SMLRS (Southwest Missouri Linked Repeater System) is a permanently linked radio network. The vital purpose of SMLRS is to enable emergency services to communicate throughout the coverage area.
Up to date information about SMLRS operations, repeater status, and other current events can be found at http://smlrs.info/smlrs-news/. Check this page before reporting any system operations problems.
If you have questions or need to notify someone about repeater operation problems not addressed on the news page, email email@example.com.
In an emergency, normal local and wireless communications can be lost or saturated so that important messages cannot be sent or received. SMLRS provides a broad area of coverage, with backup power supplies and links that can be used by trained amateur radio operators to provide needed communications.
Outside emergencies, the system is available to support wide-area communication needs, such as bicycle rides and running events. It is also available for all radio amateurs to use in normal VHF communication activities, including QSO’s.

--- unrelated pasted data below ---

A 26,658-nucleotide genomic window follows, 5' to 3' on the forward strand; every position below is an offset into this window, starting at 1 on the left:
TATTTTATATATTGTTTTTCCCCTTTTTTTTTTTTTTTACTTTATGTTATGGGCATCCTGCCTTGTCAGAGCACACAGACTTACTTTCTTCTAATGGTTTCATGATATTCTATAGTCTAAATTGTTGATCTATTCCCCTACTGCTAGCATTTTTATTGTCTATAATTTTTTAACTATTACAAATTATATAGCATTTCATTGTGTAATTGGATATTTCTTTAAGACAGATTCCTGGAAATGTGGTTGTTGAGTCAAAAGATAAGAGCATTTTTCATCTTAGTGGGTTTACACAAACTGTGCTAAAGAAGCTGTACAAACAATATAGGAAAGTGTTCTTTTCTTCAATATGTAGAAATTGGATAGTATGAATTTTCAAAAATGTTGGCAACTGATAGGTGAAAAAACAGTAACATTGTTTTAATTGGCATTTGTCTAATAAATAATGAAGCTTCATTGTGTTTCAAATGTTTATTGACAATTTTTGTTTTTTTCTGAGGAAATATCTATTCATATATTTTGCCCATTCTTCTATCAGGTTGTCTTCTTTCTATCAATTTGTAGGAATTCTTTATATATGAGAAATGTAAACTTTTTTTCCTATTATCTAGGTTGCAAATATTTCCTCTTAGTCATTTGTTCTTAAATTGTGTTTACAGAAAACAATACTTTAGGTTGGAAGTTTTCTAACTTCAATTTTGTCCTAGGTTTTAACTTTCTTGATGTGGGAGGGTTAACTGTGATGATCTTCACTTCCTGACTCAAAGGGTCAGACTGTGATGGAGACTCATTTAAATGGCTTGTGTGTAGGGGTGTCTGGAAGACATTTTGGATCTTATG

The system has 6 radio repeaters:
- a repeater centered near Joplin,
- a repeater centered near Nevada,
- two repeaters centered in Springfield, and
- a repeater at Crane linking the Joplin and Springfield repeaters.
- a repeater near Stockton Lake linking Nevada to the system & acting as a redundant hub repeater for the system
Together, these repeaters cover most of the Region D ARES service area in Southwest Missouri.
Because the repeaters are permanently linked, a transmission on any of the six repeaters is re-broadcast on all six repeaters.
In practical terms, transmissions within the network area will be heard from Coffeeville, KS to Mountain Grove, MO, and from Clinton, MO to Rogers, AR.
This website has two major divisions:
- If you want information for Amateur Radio Operators, place your mouse on that menu choice above and click on one of the pages shown
- If you want information for Service Agencies, place your mouse on that menu choice above and click on one of the pages shown
This is a computer modeled map of the linked repeater coverage: